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Old 05-17-2010, 09:42 PM
Robert Collins
 
Default APT do not work with Squid as a proxy because of pipelining default

Due to the widespread usage of intercepting proxies, its very hard, if
not impossible, to determine if a proxy is in use. Its unwise, at
best, to assume that no proxy configured == no proxy processing your
traffic .

-Rob


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Old 05-18-2010, 02:02 AM
Robert Collins
 
Default APT do not work with Squid as a proxy because of pipelining default

Given that pipelining is broken by design, that the HTTP WG has
increased the number of concurrent connections that are recommended,
and removed the upper limit - no. I don't think that disabling
pipelining hurts anyone - just use a couple more concurrent
connections.

-Rob


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Old 05-19-2010, 03:51 AM
Robert Collins
 
Default APT do not work with Squid as a proxy because of pipelining default

Well, I don't know why something has 'suddenly' become a problem: its
a known issue for years. The HTTP smuggling
[http://www.watchfire.com/resources/HTTP-Request-Smuggling.pdf]
attacks made that very obvious 5 years ago now.

http://en.wikipedia.org/wiki/HTTP_pipelining has a decent overview.

Its nice an interesting that some recent software has it on, but that
is generally because the authors don't realise how broken it is,
IMNSHO .

-Rob


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Old 05-19-2010, 04:05 AM
Brian May
 
Default APT do not work with Squid as a proxy because of pipelining default

On 19 May 2010 13:51, Robert Collins <robertc@robertcollins.net> wrote:
> Well, I don't know why something has 'suddenly' become a problem: its
> a known issue for years. The HTTP smuggling
> [http://www.watchfire.com/resources/HTTP-Request-Smuggling.pdf]
> attacks made that very obvious 5 years ago now.

>From my Internet connection, that link seems to be a redirect to
http://www-01.ibm.com/software/rational/offerings/websecurity/, which
doesn't say anything about http security issues.

> http://en.wikipedia.org/wiki/HTTP_pipelining has a decent overview.

I cannot see anything about brokenness of HTTP pipelining here... Did
I miss something?
--
Brian May <brian@microcomaustralia.com.au>


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Old 05-19-2010, 04:26 AM
Robert Collins
 
Default APT do not work with Squid as a proxy because of pipelining default

Bah, link staleness.

http://www.cgisecurity.com/lib/HTTP-Request-Smuggling.pdf just worked for me.

Also, I realise that there may be a disconnect here: squid *shouldn't*
break if a client attempts to pipeline through it - if it is, thats a
bug to be fixed, squid just will not read the second request until the
first one is completed.

-Rob


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Old 05-19-2010, 10:35 PM
David Kalnischkies
 
Default APT do not work with Squid as a proxy because of pipelining default

Hi all,

i don't want to interrupt your battles so feel free to ignore me,
but i want to raise some questions (for you and me) none the less:

The notice about the - in the eyes of the writer of this manpage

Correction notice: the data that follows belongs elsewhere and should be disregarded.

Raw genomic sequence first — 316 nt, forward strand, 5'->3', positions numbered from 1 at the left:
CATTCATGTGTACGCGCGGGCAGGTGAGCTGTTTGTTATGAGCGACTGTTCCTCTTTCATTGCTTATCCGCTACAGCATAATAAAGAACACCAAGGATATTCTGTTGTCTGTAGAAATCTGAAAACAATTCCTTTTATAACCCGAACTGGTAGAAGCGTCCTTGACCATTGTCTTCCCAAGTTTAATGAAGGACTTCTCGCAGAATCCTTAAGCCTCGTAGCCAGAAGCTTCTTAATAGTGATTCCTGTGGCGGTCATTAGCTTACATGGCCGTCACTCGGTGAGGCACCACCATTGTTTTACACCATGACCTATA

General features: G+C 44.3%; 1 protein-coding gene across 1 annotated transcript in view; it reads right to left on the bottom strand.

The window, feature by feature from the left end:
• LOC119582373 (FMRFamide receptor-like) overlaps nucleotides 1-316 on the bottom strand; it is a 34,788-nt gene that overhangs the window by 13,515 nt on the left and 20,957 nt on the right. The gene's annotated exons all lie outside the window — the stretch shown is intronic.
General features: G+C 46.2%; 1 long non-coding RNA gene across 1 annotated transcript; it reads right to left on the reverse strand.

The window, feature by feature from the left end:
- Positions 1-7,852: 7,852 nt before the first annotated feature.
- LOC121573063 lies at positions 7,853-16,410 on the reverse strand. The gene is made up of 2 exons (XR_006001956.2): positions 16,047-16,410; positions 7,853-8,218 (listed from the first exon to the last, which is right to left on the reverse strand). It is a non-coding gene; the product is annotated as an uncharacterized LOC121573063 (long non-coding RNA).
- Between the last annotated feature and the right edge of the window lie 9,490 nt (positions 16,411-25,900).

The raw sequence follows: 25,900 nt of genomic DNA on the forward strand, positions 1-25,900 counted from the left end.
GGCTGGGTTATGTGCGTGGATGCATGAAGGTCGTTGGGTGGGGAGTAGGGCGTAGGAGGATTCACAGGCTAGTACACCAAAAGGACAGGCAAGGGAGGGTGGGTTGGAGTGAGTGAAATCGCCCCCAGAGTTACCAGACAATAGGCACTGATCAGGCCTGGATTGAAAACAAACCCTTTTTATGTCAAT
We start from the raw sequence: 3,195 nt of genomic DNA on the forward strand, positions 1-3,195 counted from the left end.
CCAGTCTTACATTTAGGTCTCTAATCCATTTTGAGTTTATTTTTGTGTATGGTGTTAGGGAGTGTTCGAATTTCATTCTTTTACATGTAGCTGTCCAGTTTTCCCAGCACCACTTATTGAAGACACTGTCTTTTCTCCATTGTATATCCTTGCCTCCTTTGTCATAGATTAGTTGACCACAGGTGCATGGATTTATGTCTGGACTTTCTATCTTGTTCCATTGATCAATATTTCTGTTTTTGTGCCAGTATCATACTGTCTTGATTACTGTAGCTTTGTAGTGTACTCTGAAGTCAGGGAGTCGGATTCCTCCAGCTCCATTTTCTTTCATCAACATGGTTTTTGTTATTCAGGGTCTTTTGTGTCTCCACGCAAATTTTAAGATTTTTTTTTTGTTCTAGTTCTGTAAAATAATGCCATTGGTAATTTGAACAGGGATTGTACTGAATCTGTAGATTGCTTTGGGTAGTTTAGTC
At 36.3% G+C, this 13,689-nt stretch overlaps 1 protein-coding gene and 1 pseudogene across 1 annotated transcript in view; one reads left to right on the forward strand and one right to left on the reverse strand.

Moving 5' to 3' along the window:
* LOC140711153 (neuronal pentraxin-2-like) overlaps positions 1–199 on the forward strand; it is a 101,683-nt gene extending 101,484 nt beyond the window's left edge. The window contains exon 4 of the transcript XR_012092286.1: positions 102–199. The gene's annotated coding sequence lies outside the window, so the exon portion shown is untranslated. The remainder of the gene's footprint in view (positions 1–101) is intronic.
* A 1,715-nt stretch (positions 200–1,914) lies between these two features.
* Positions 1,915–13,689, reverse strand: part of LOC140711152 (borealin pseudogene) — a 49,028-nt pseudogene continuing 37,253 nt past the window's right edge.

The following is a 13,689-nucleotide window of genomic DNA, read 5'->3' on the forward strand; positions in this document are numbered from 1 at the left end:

section - broken squid version 2.0.2 in the apt.conf manpage
was changed the last time in 2004, so the issue isn't "new".
The manpage at least claims that this squid version is broken
also in respect to other cache control settings.

I don't know a single bit about squid but a search for "squid pipeline"
turns up some documentation about a pipeline_prefetch setting:
> Available in: 3.1 2.7 3.HEAD 2.HEAD 3.0 2.6
>
> To boost the performance of pipelined requests to closer
> match that of a non-proxied environment Squid can try to fetch
> up to two requests in parallel from a pipeline.
http://www.squid-cache.org/Doc/config/pipeline_prefetch/

For somebody without knowledge this looks like as any
version in debian should be able to handle a pipeline -
otherwise this setting wouldn't make much sense…

The default value for the APT option above is btw 10 and in apt
#413324 we have a claim that squid works well with a value of 5
or even 8 -- so it is maybe "just" a bug in handling "too much"
pipelined requests? Or something comparable to what happened
in #541428 regarding lighttpd and pipelining (timeout)?
(i am just shooting into the dark)


Also, then we talk here about pipelines and her usage
keep in mind that APTs http usage is special compared to
an implementation and usage in a browser:
We have a trust chain available so we should be on the save
side security wise, the number of debian archives is limited
and most of them should be on a sane webserver
(if not i would not have much trust in the archive…) and
especially on "apt-get update" we have either a lot of cache
hits (file has not changed) or a lot of very small files (Release,
Index and maybe pdiff) to transfer. New package updates come
from the same archive most of time and most packages are
relatively small, too, but having an upgrade including at least
500 packages is relatively common…

On the other hand APTs http client isn't as nice as he could be in
terms that he could fallback to non-pipeline, retry or whatever.
(and i wouldn't be too surprised if this would turn out to be an APT bug)
As we all know APT is a debian native tool and the base of a whole
bunch of other stuff so beside ranting about his shortcomings we
could also work on patches as the people with enough knowledge
to do this seems to be already around in this thread.


Thanks in advance and best regards,

David Kalnischkies


P.S. Sry Luigi Gangitano for cc'ing, but i don't know if you follow
the thread and i included too often "squid" in the mail to not direct
the mail into your direction.


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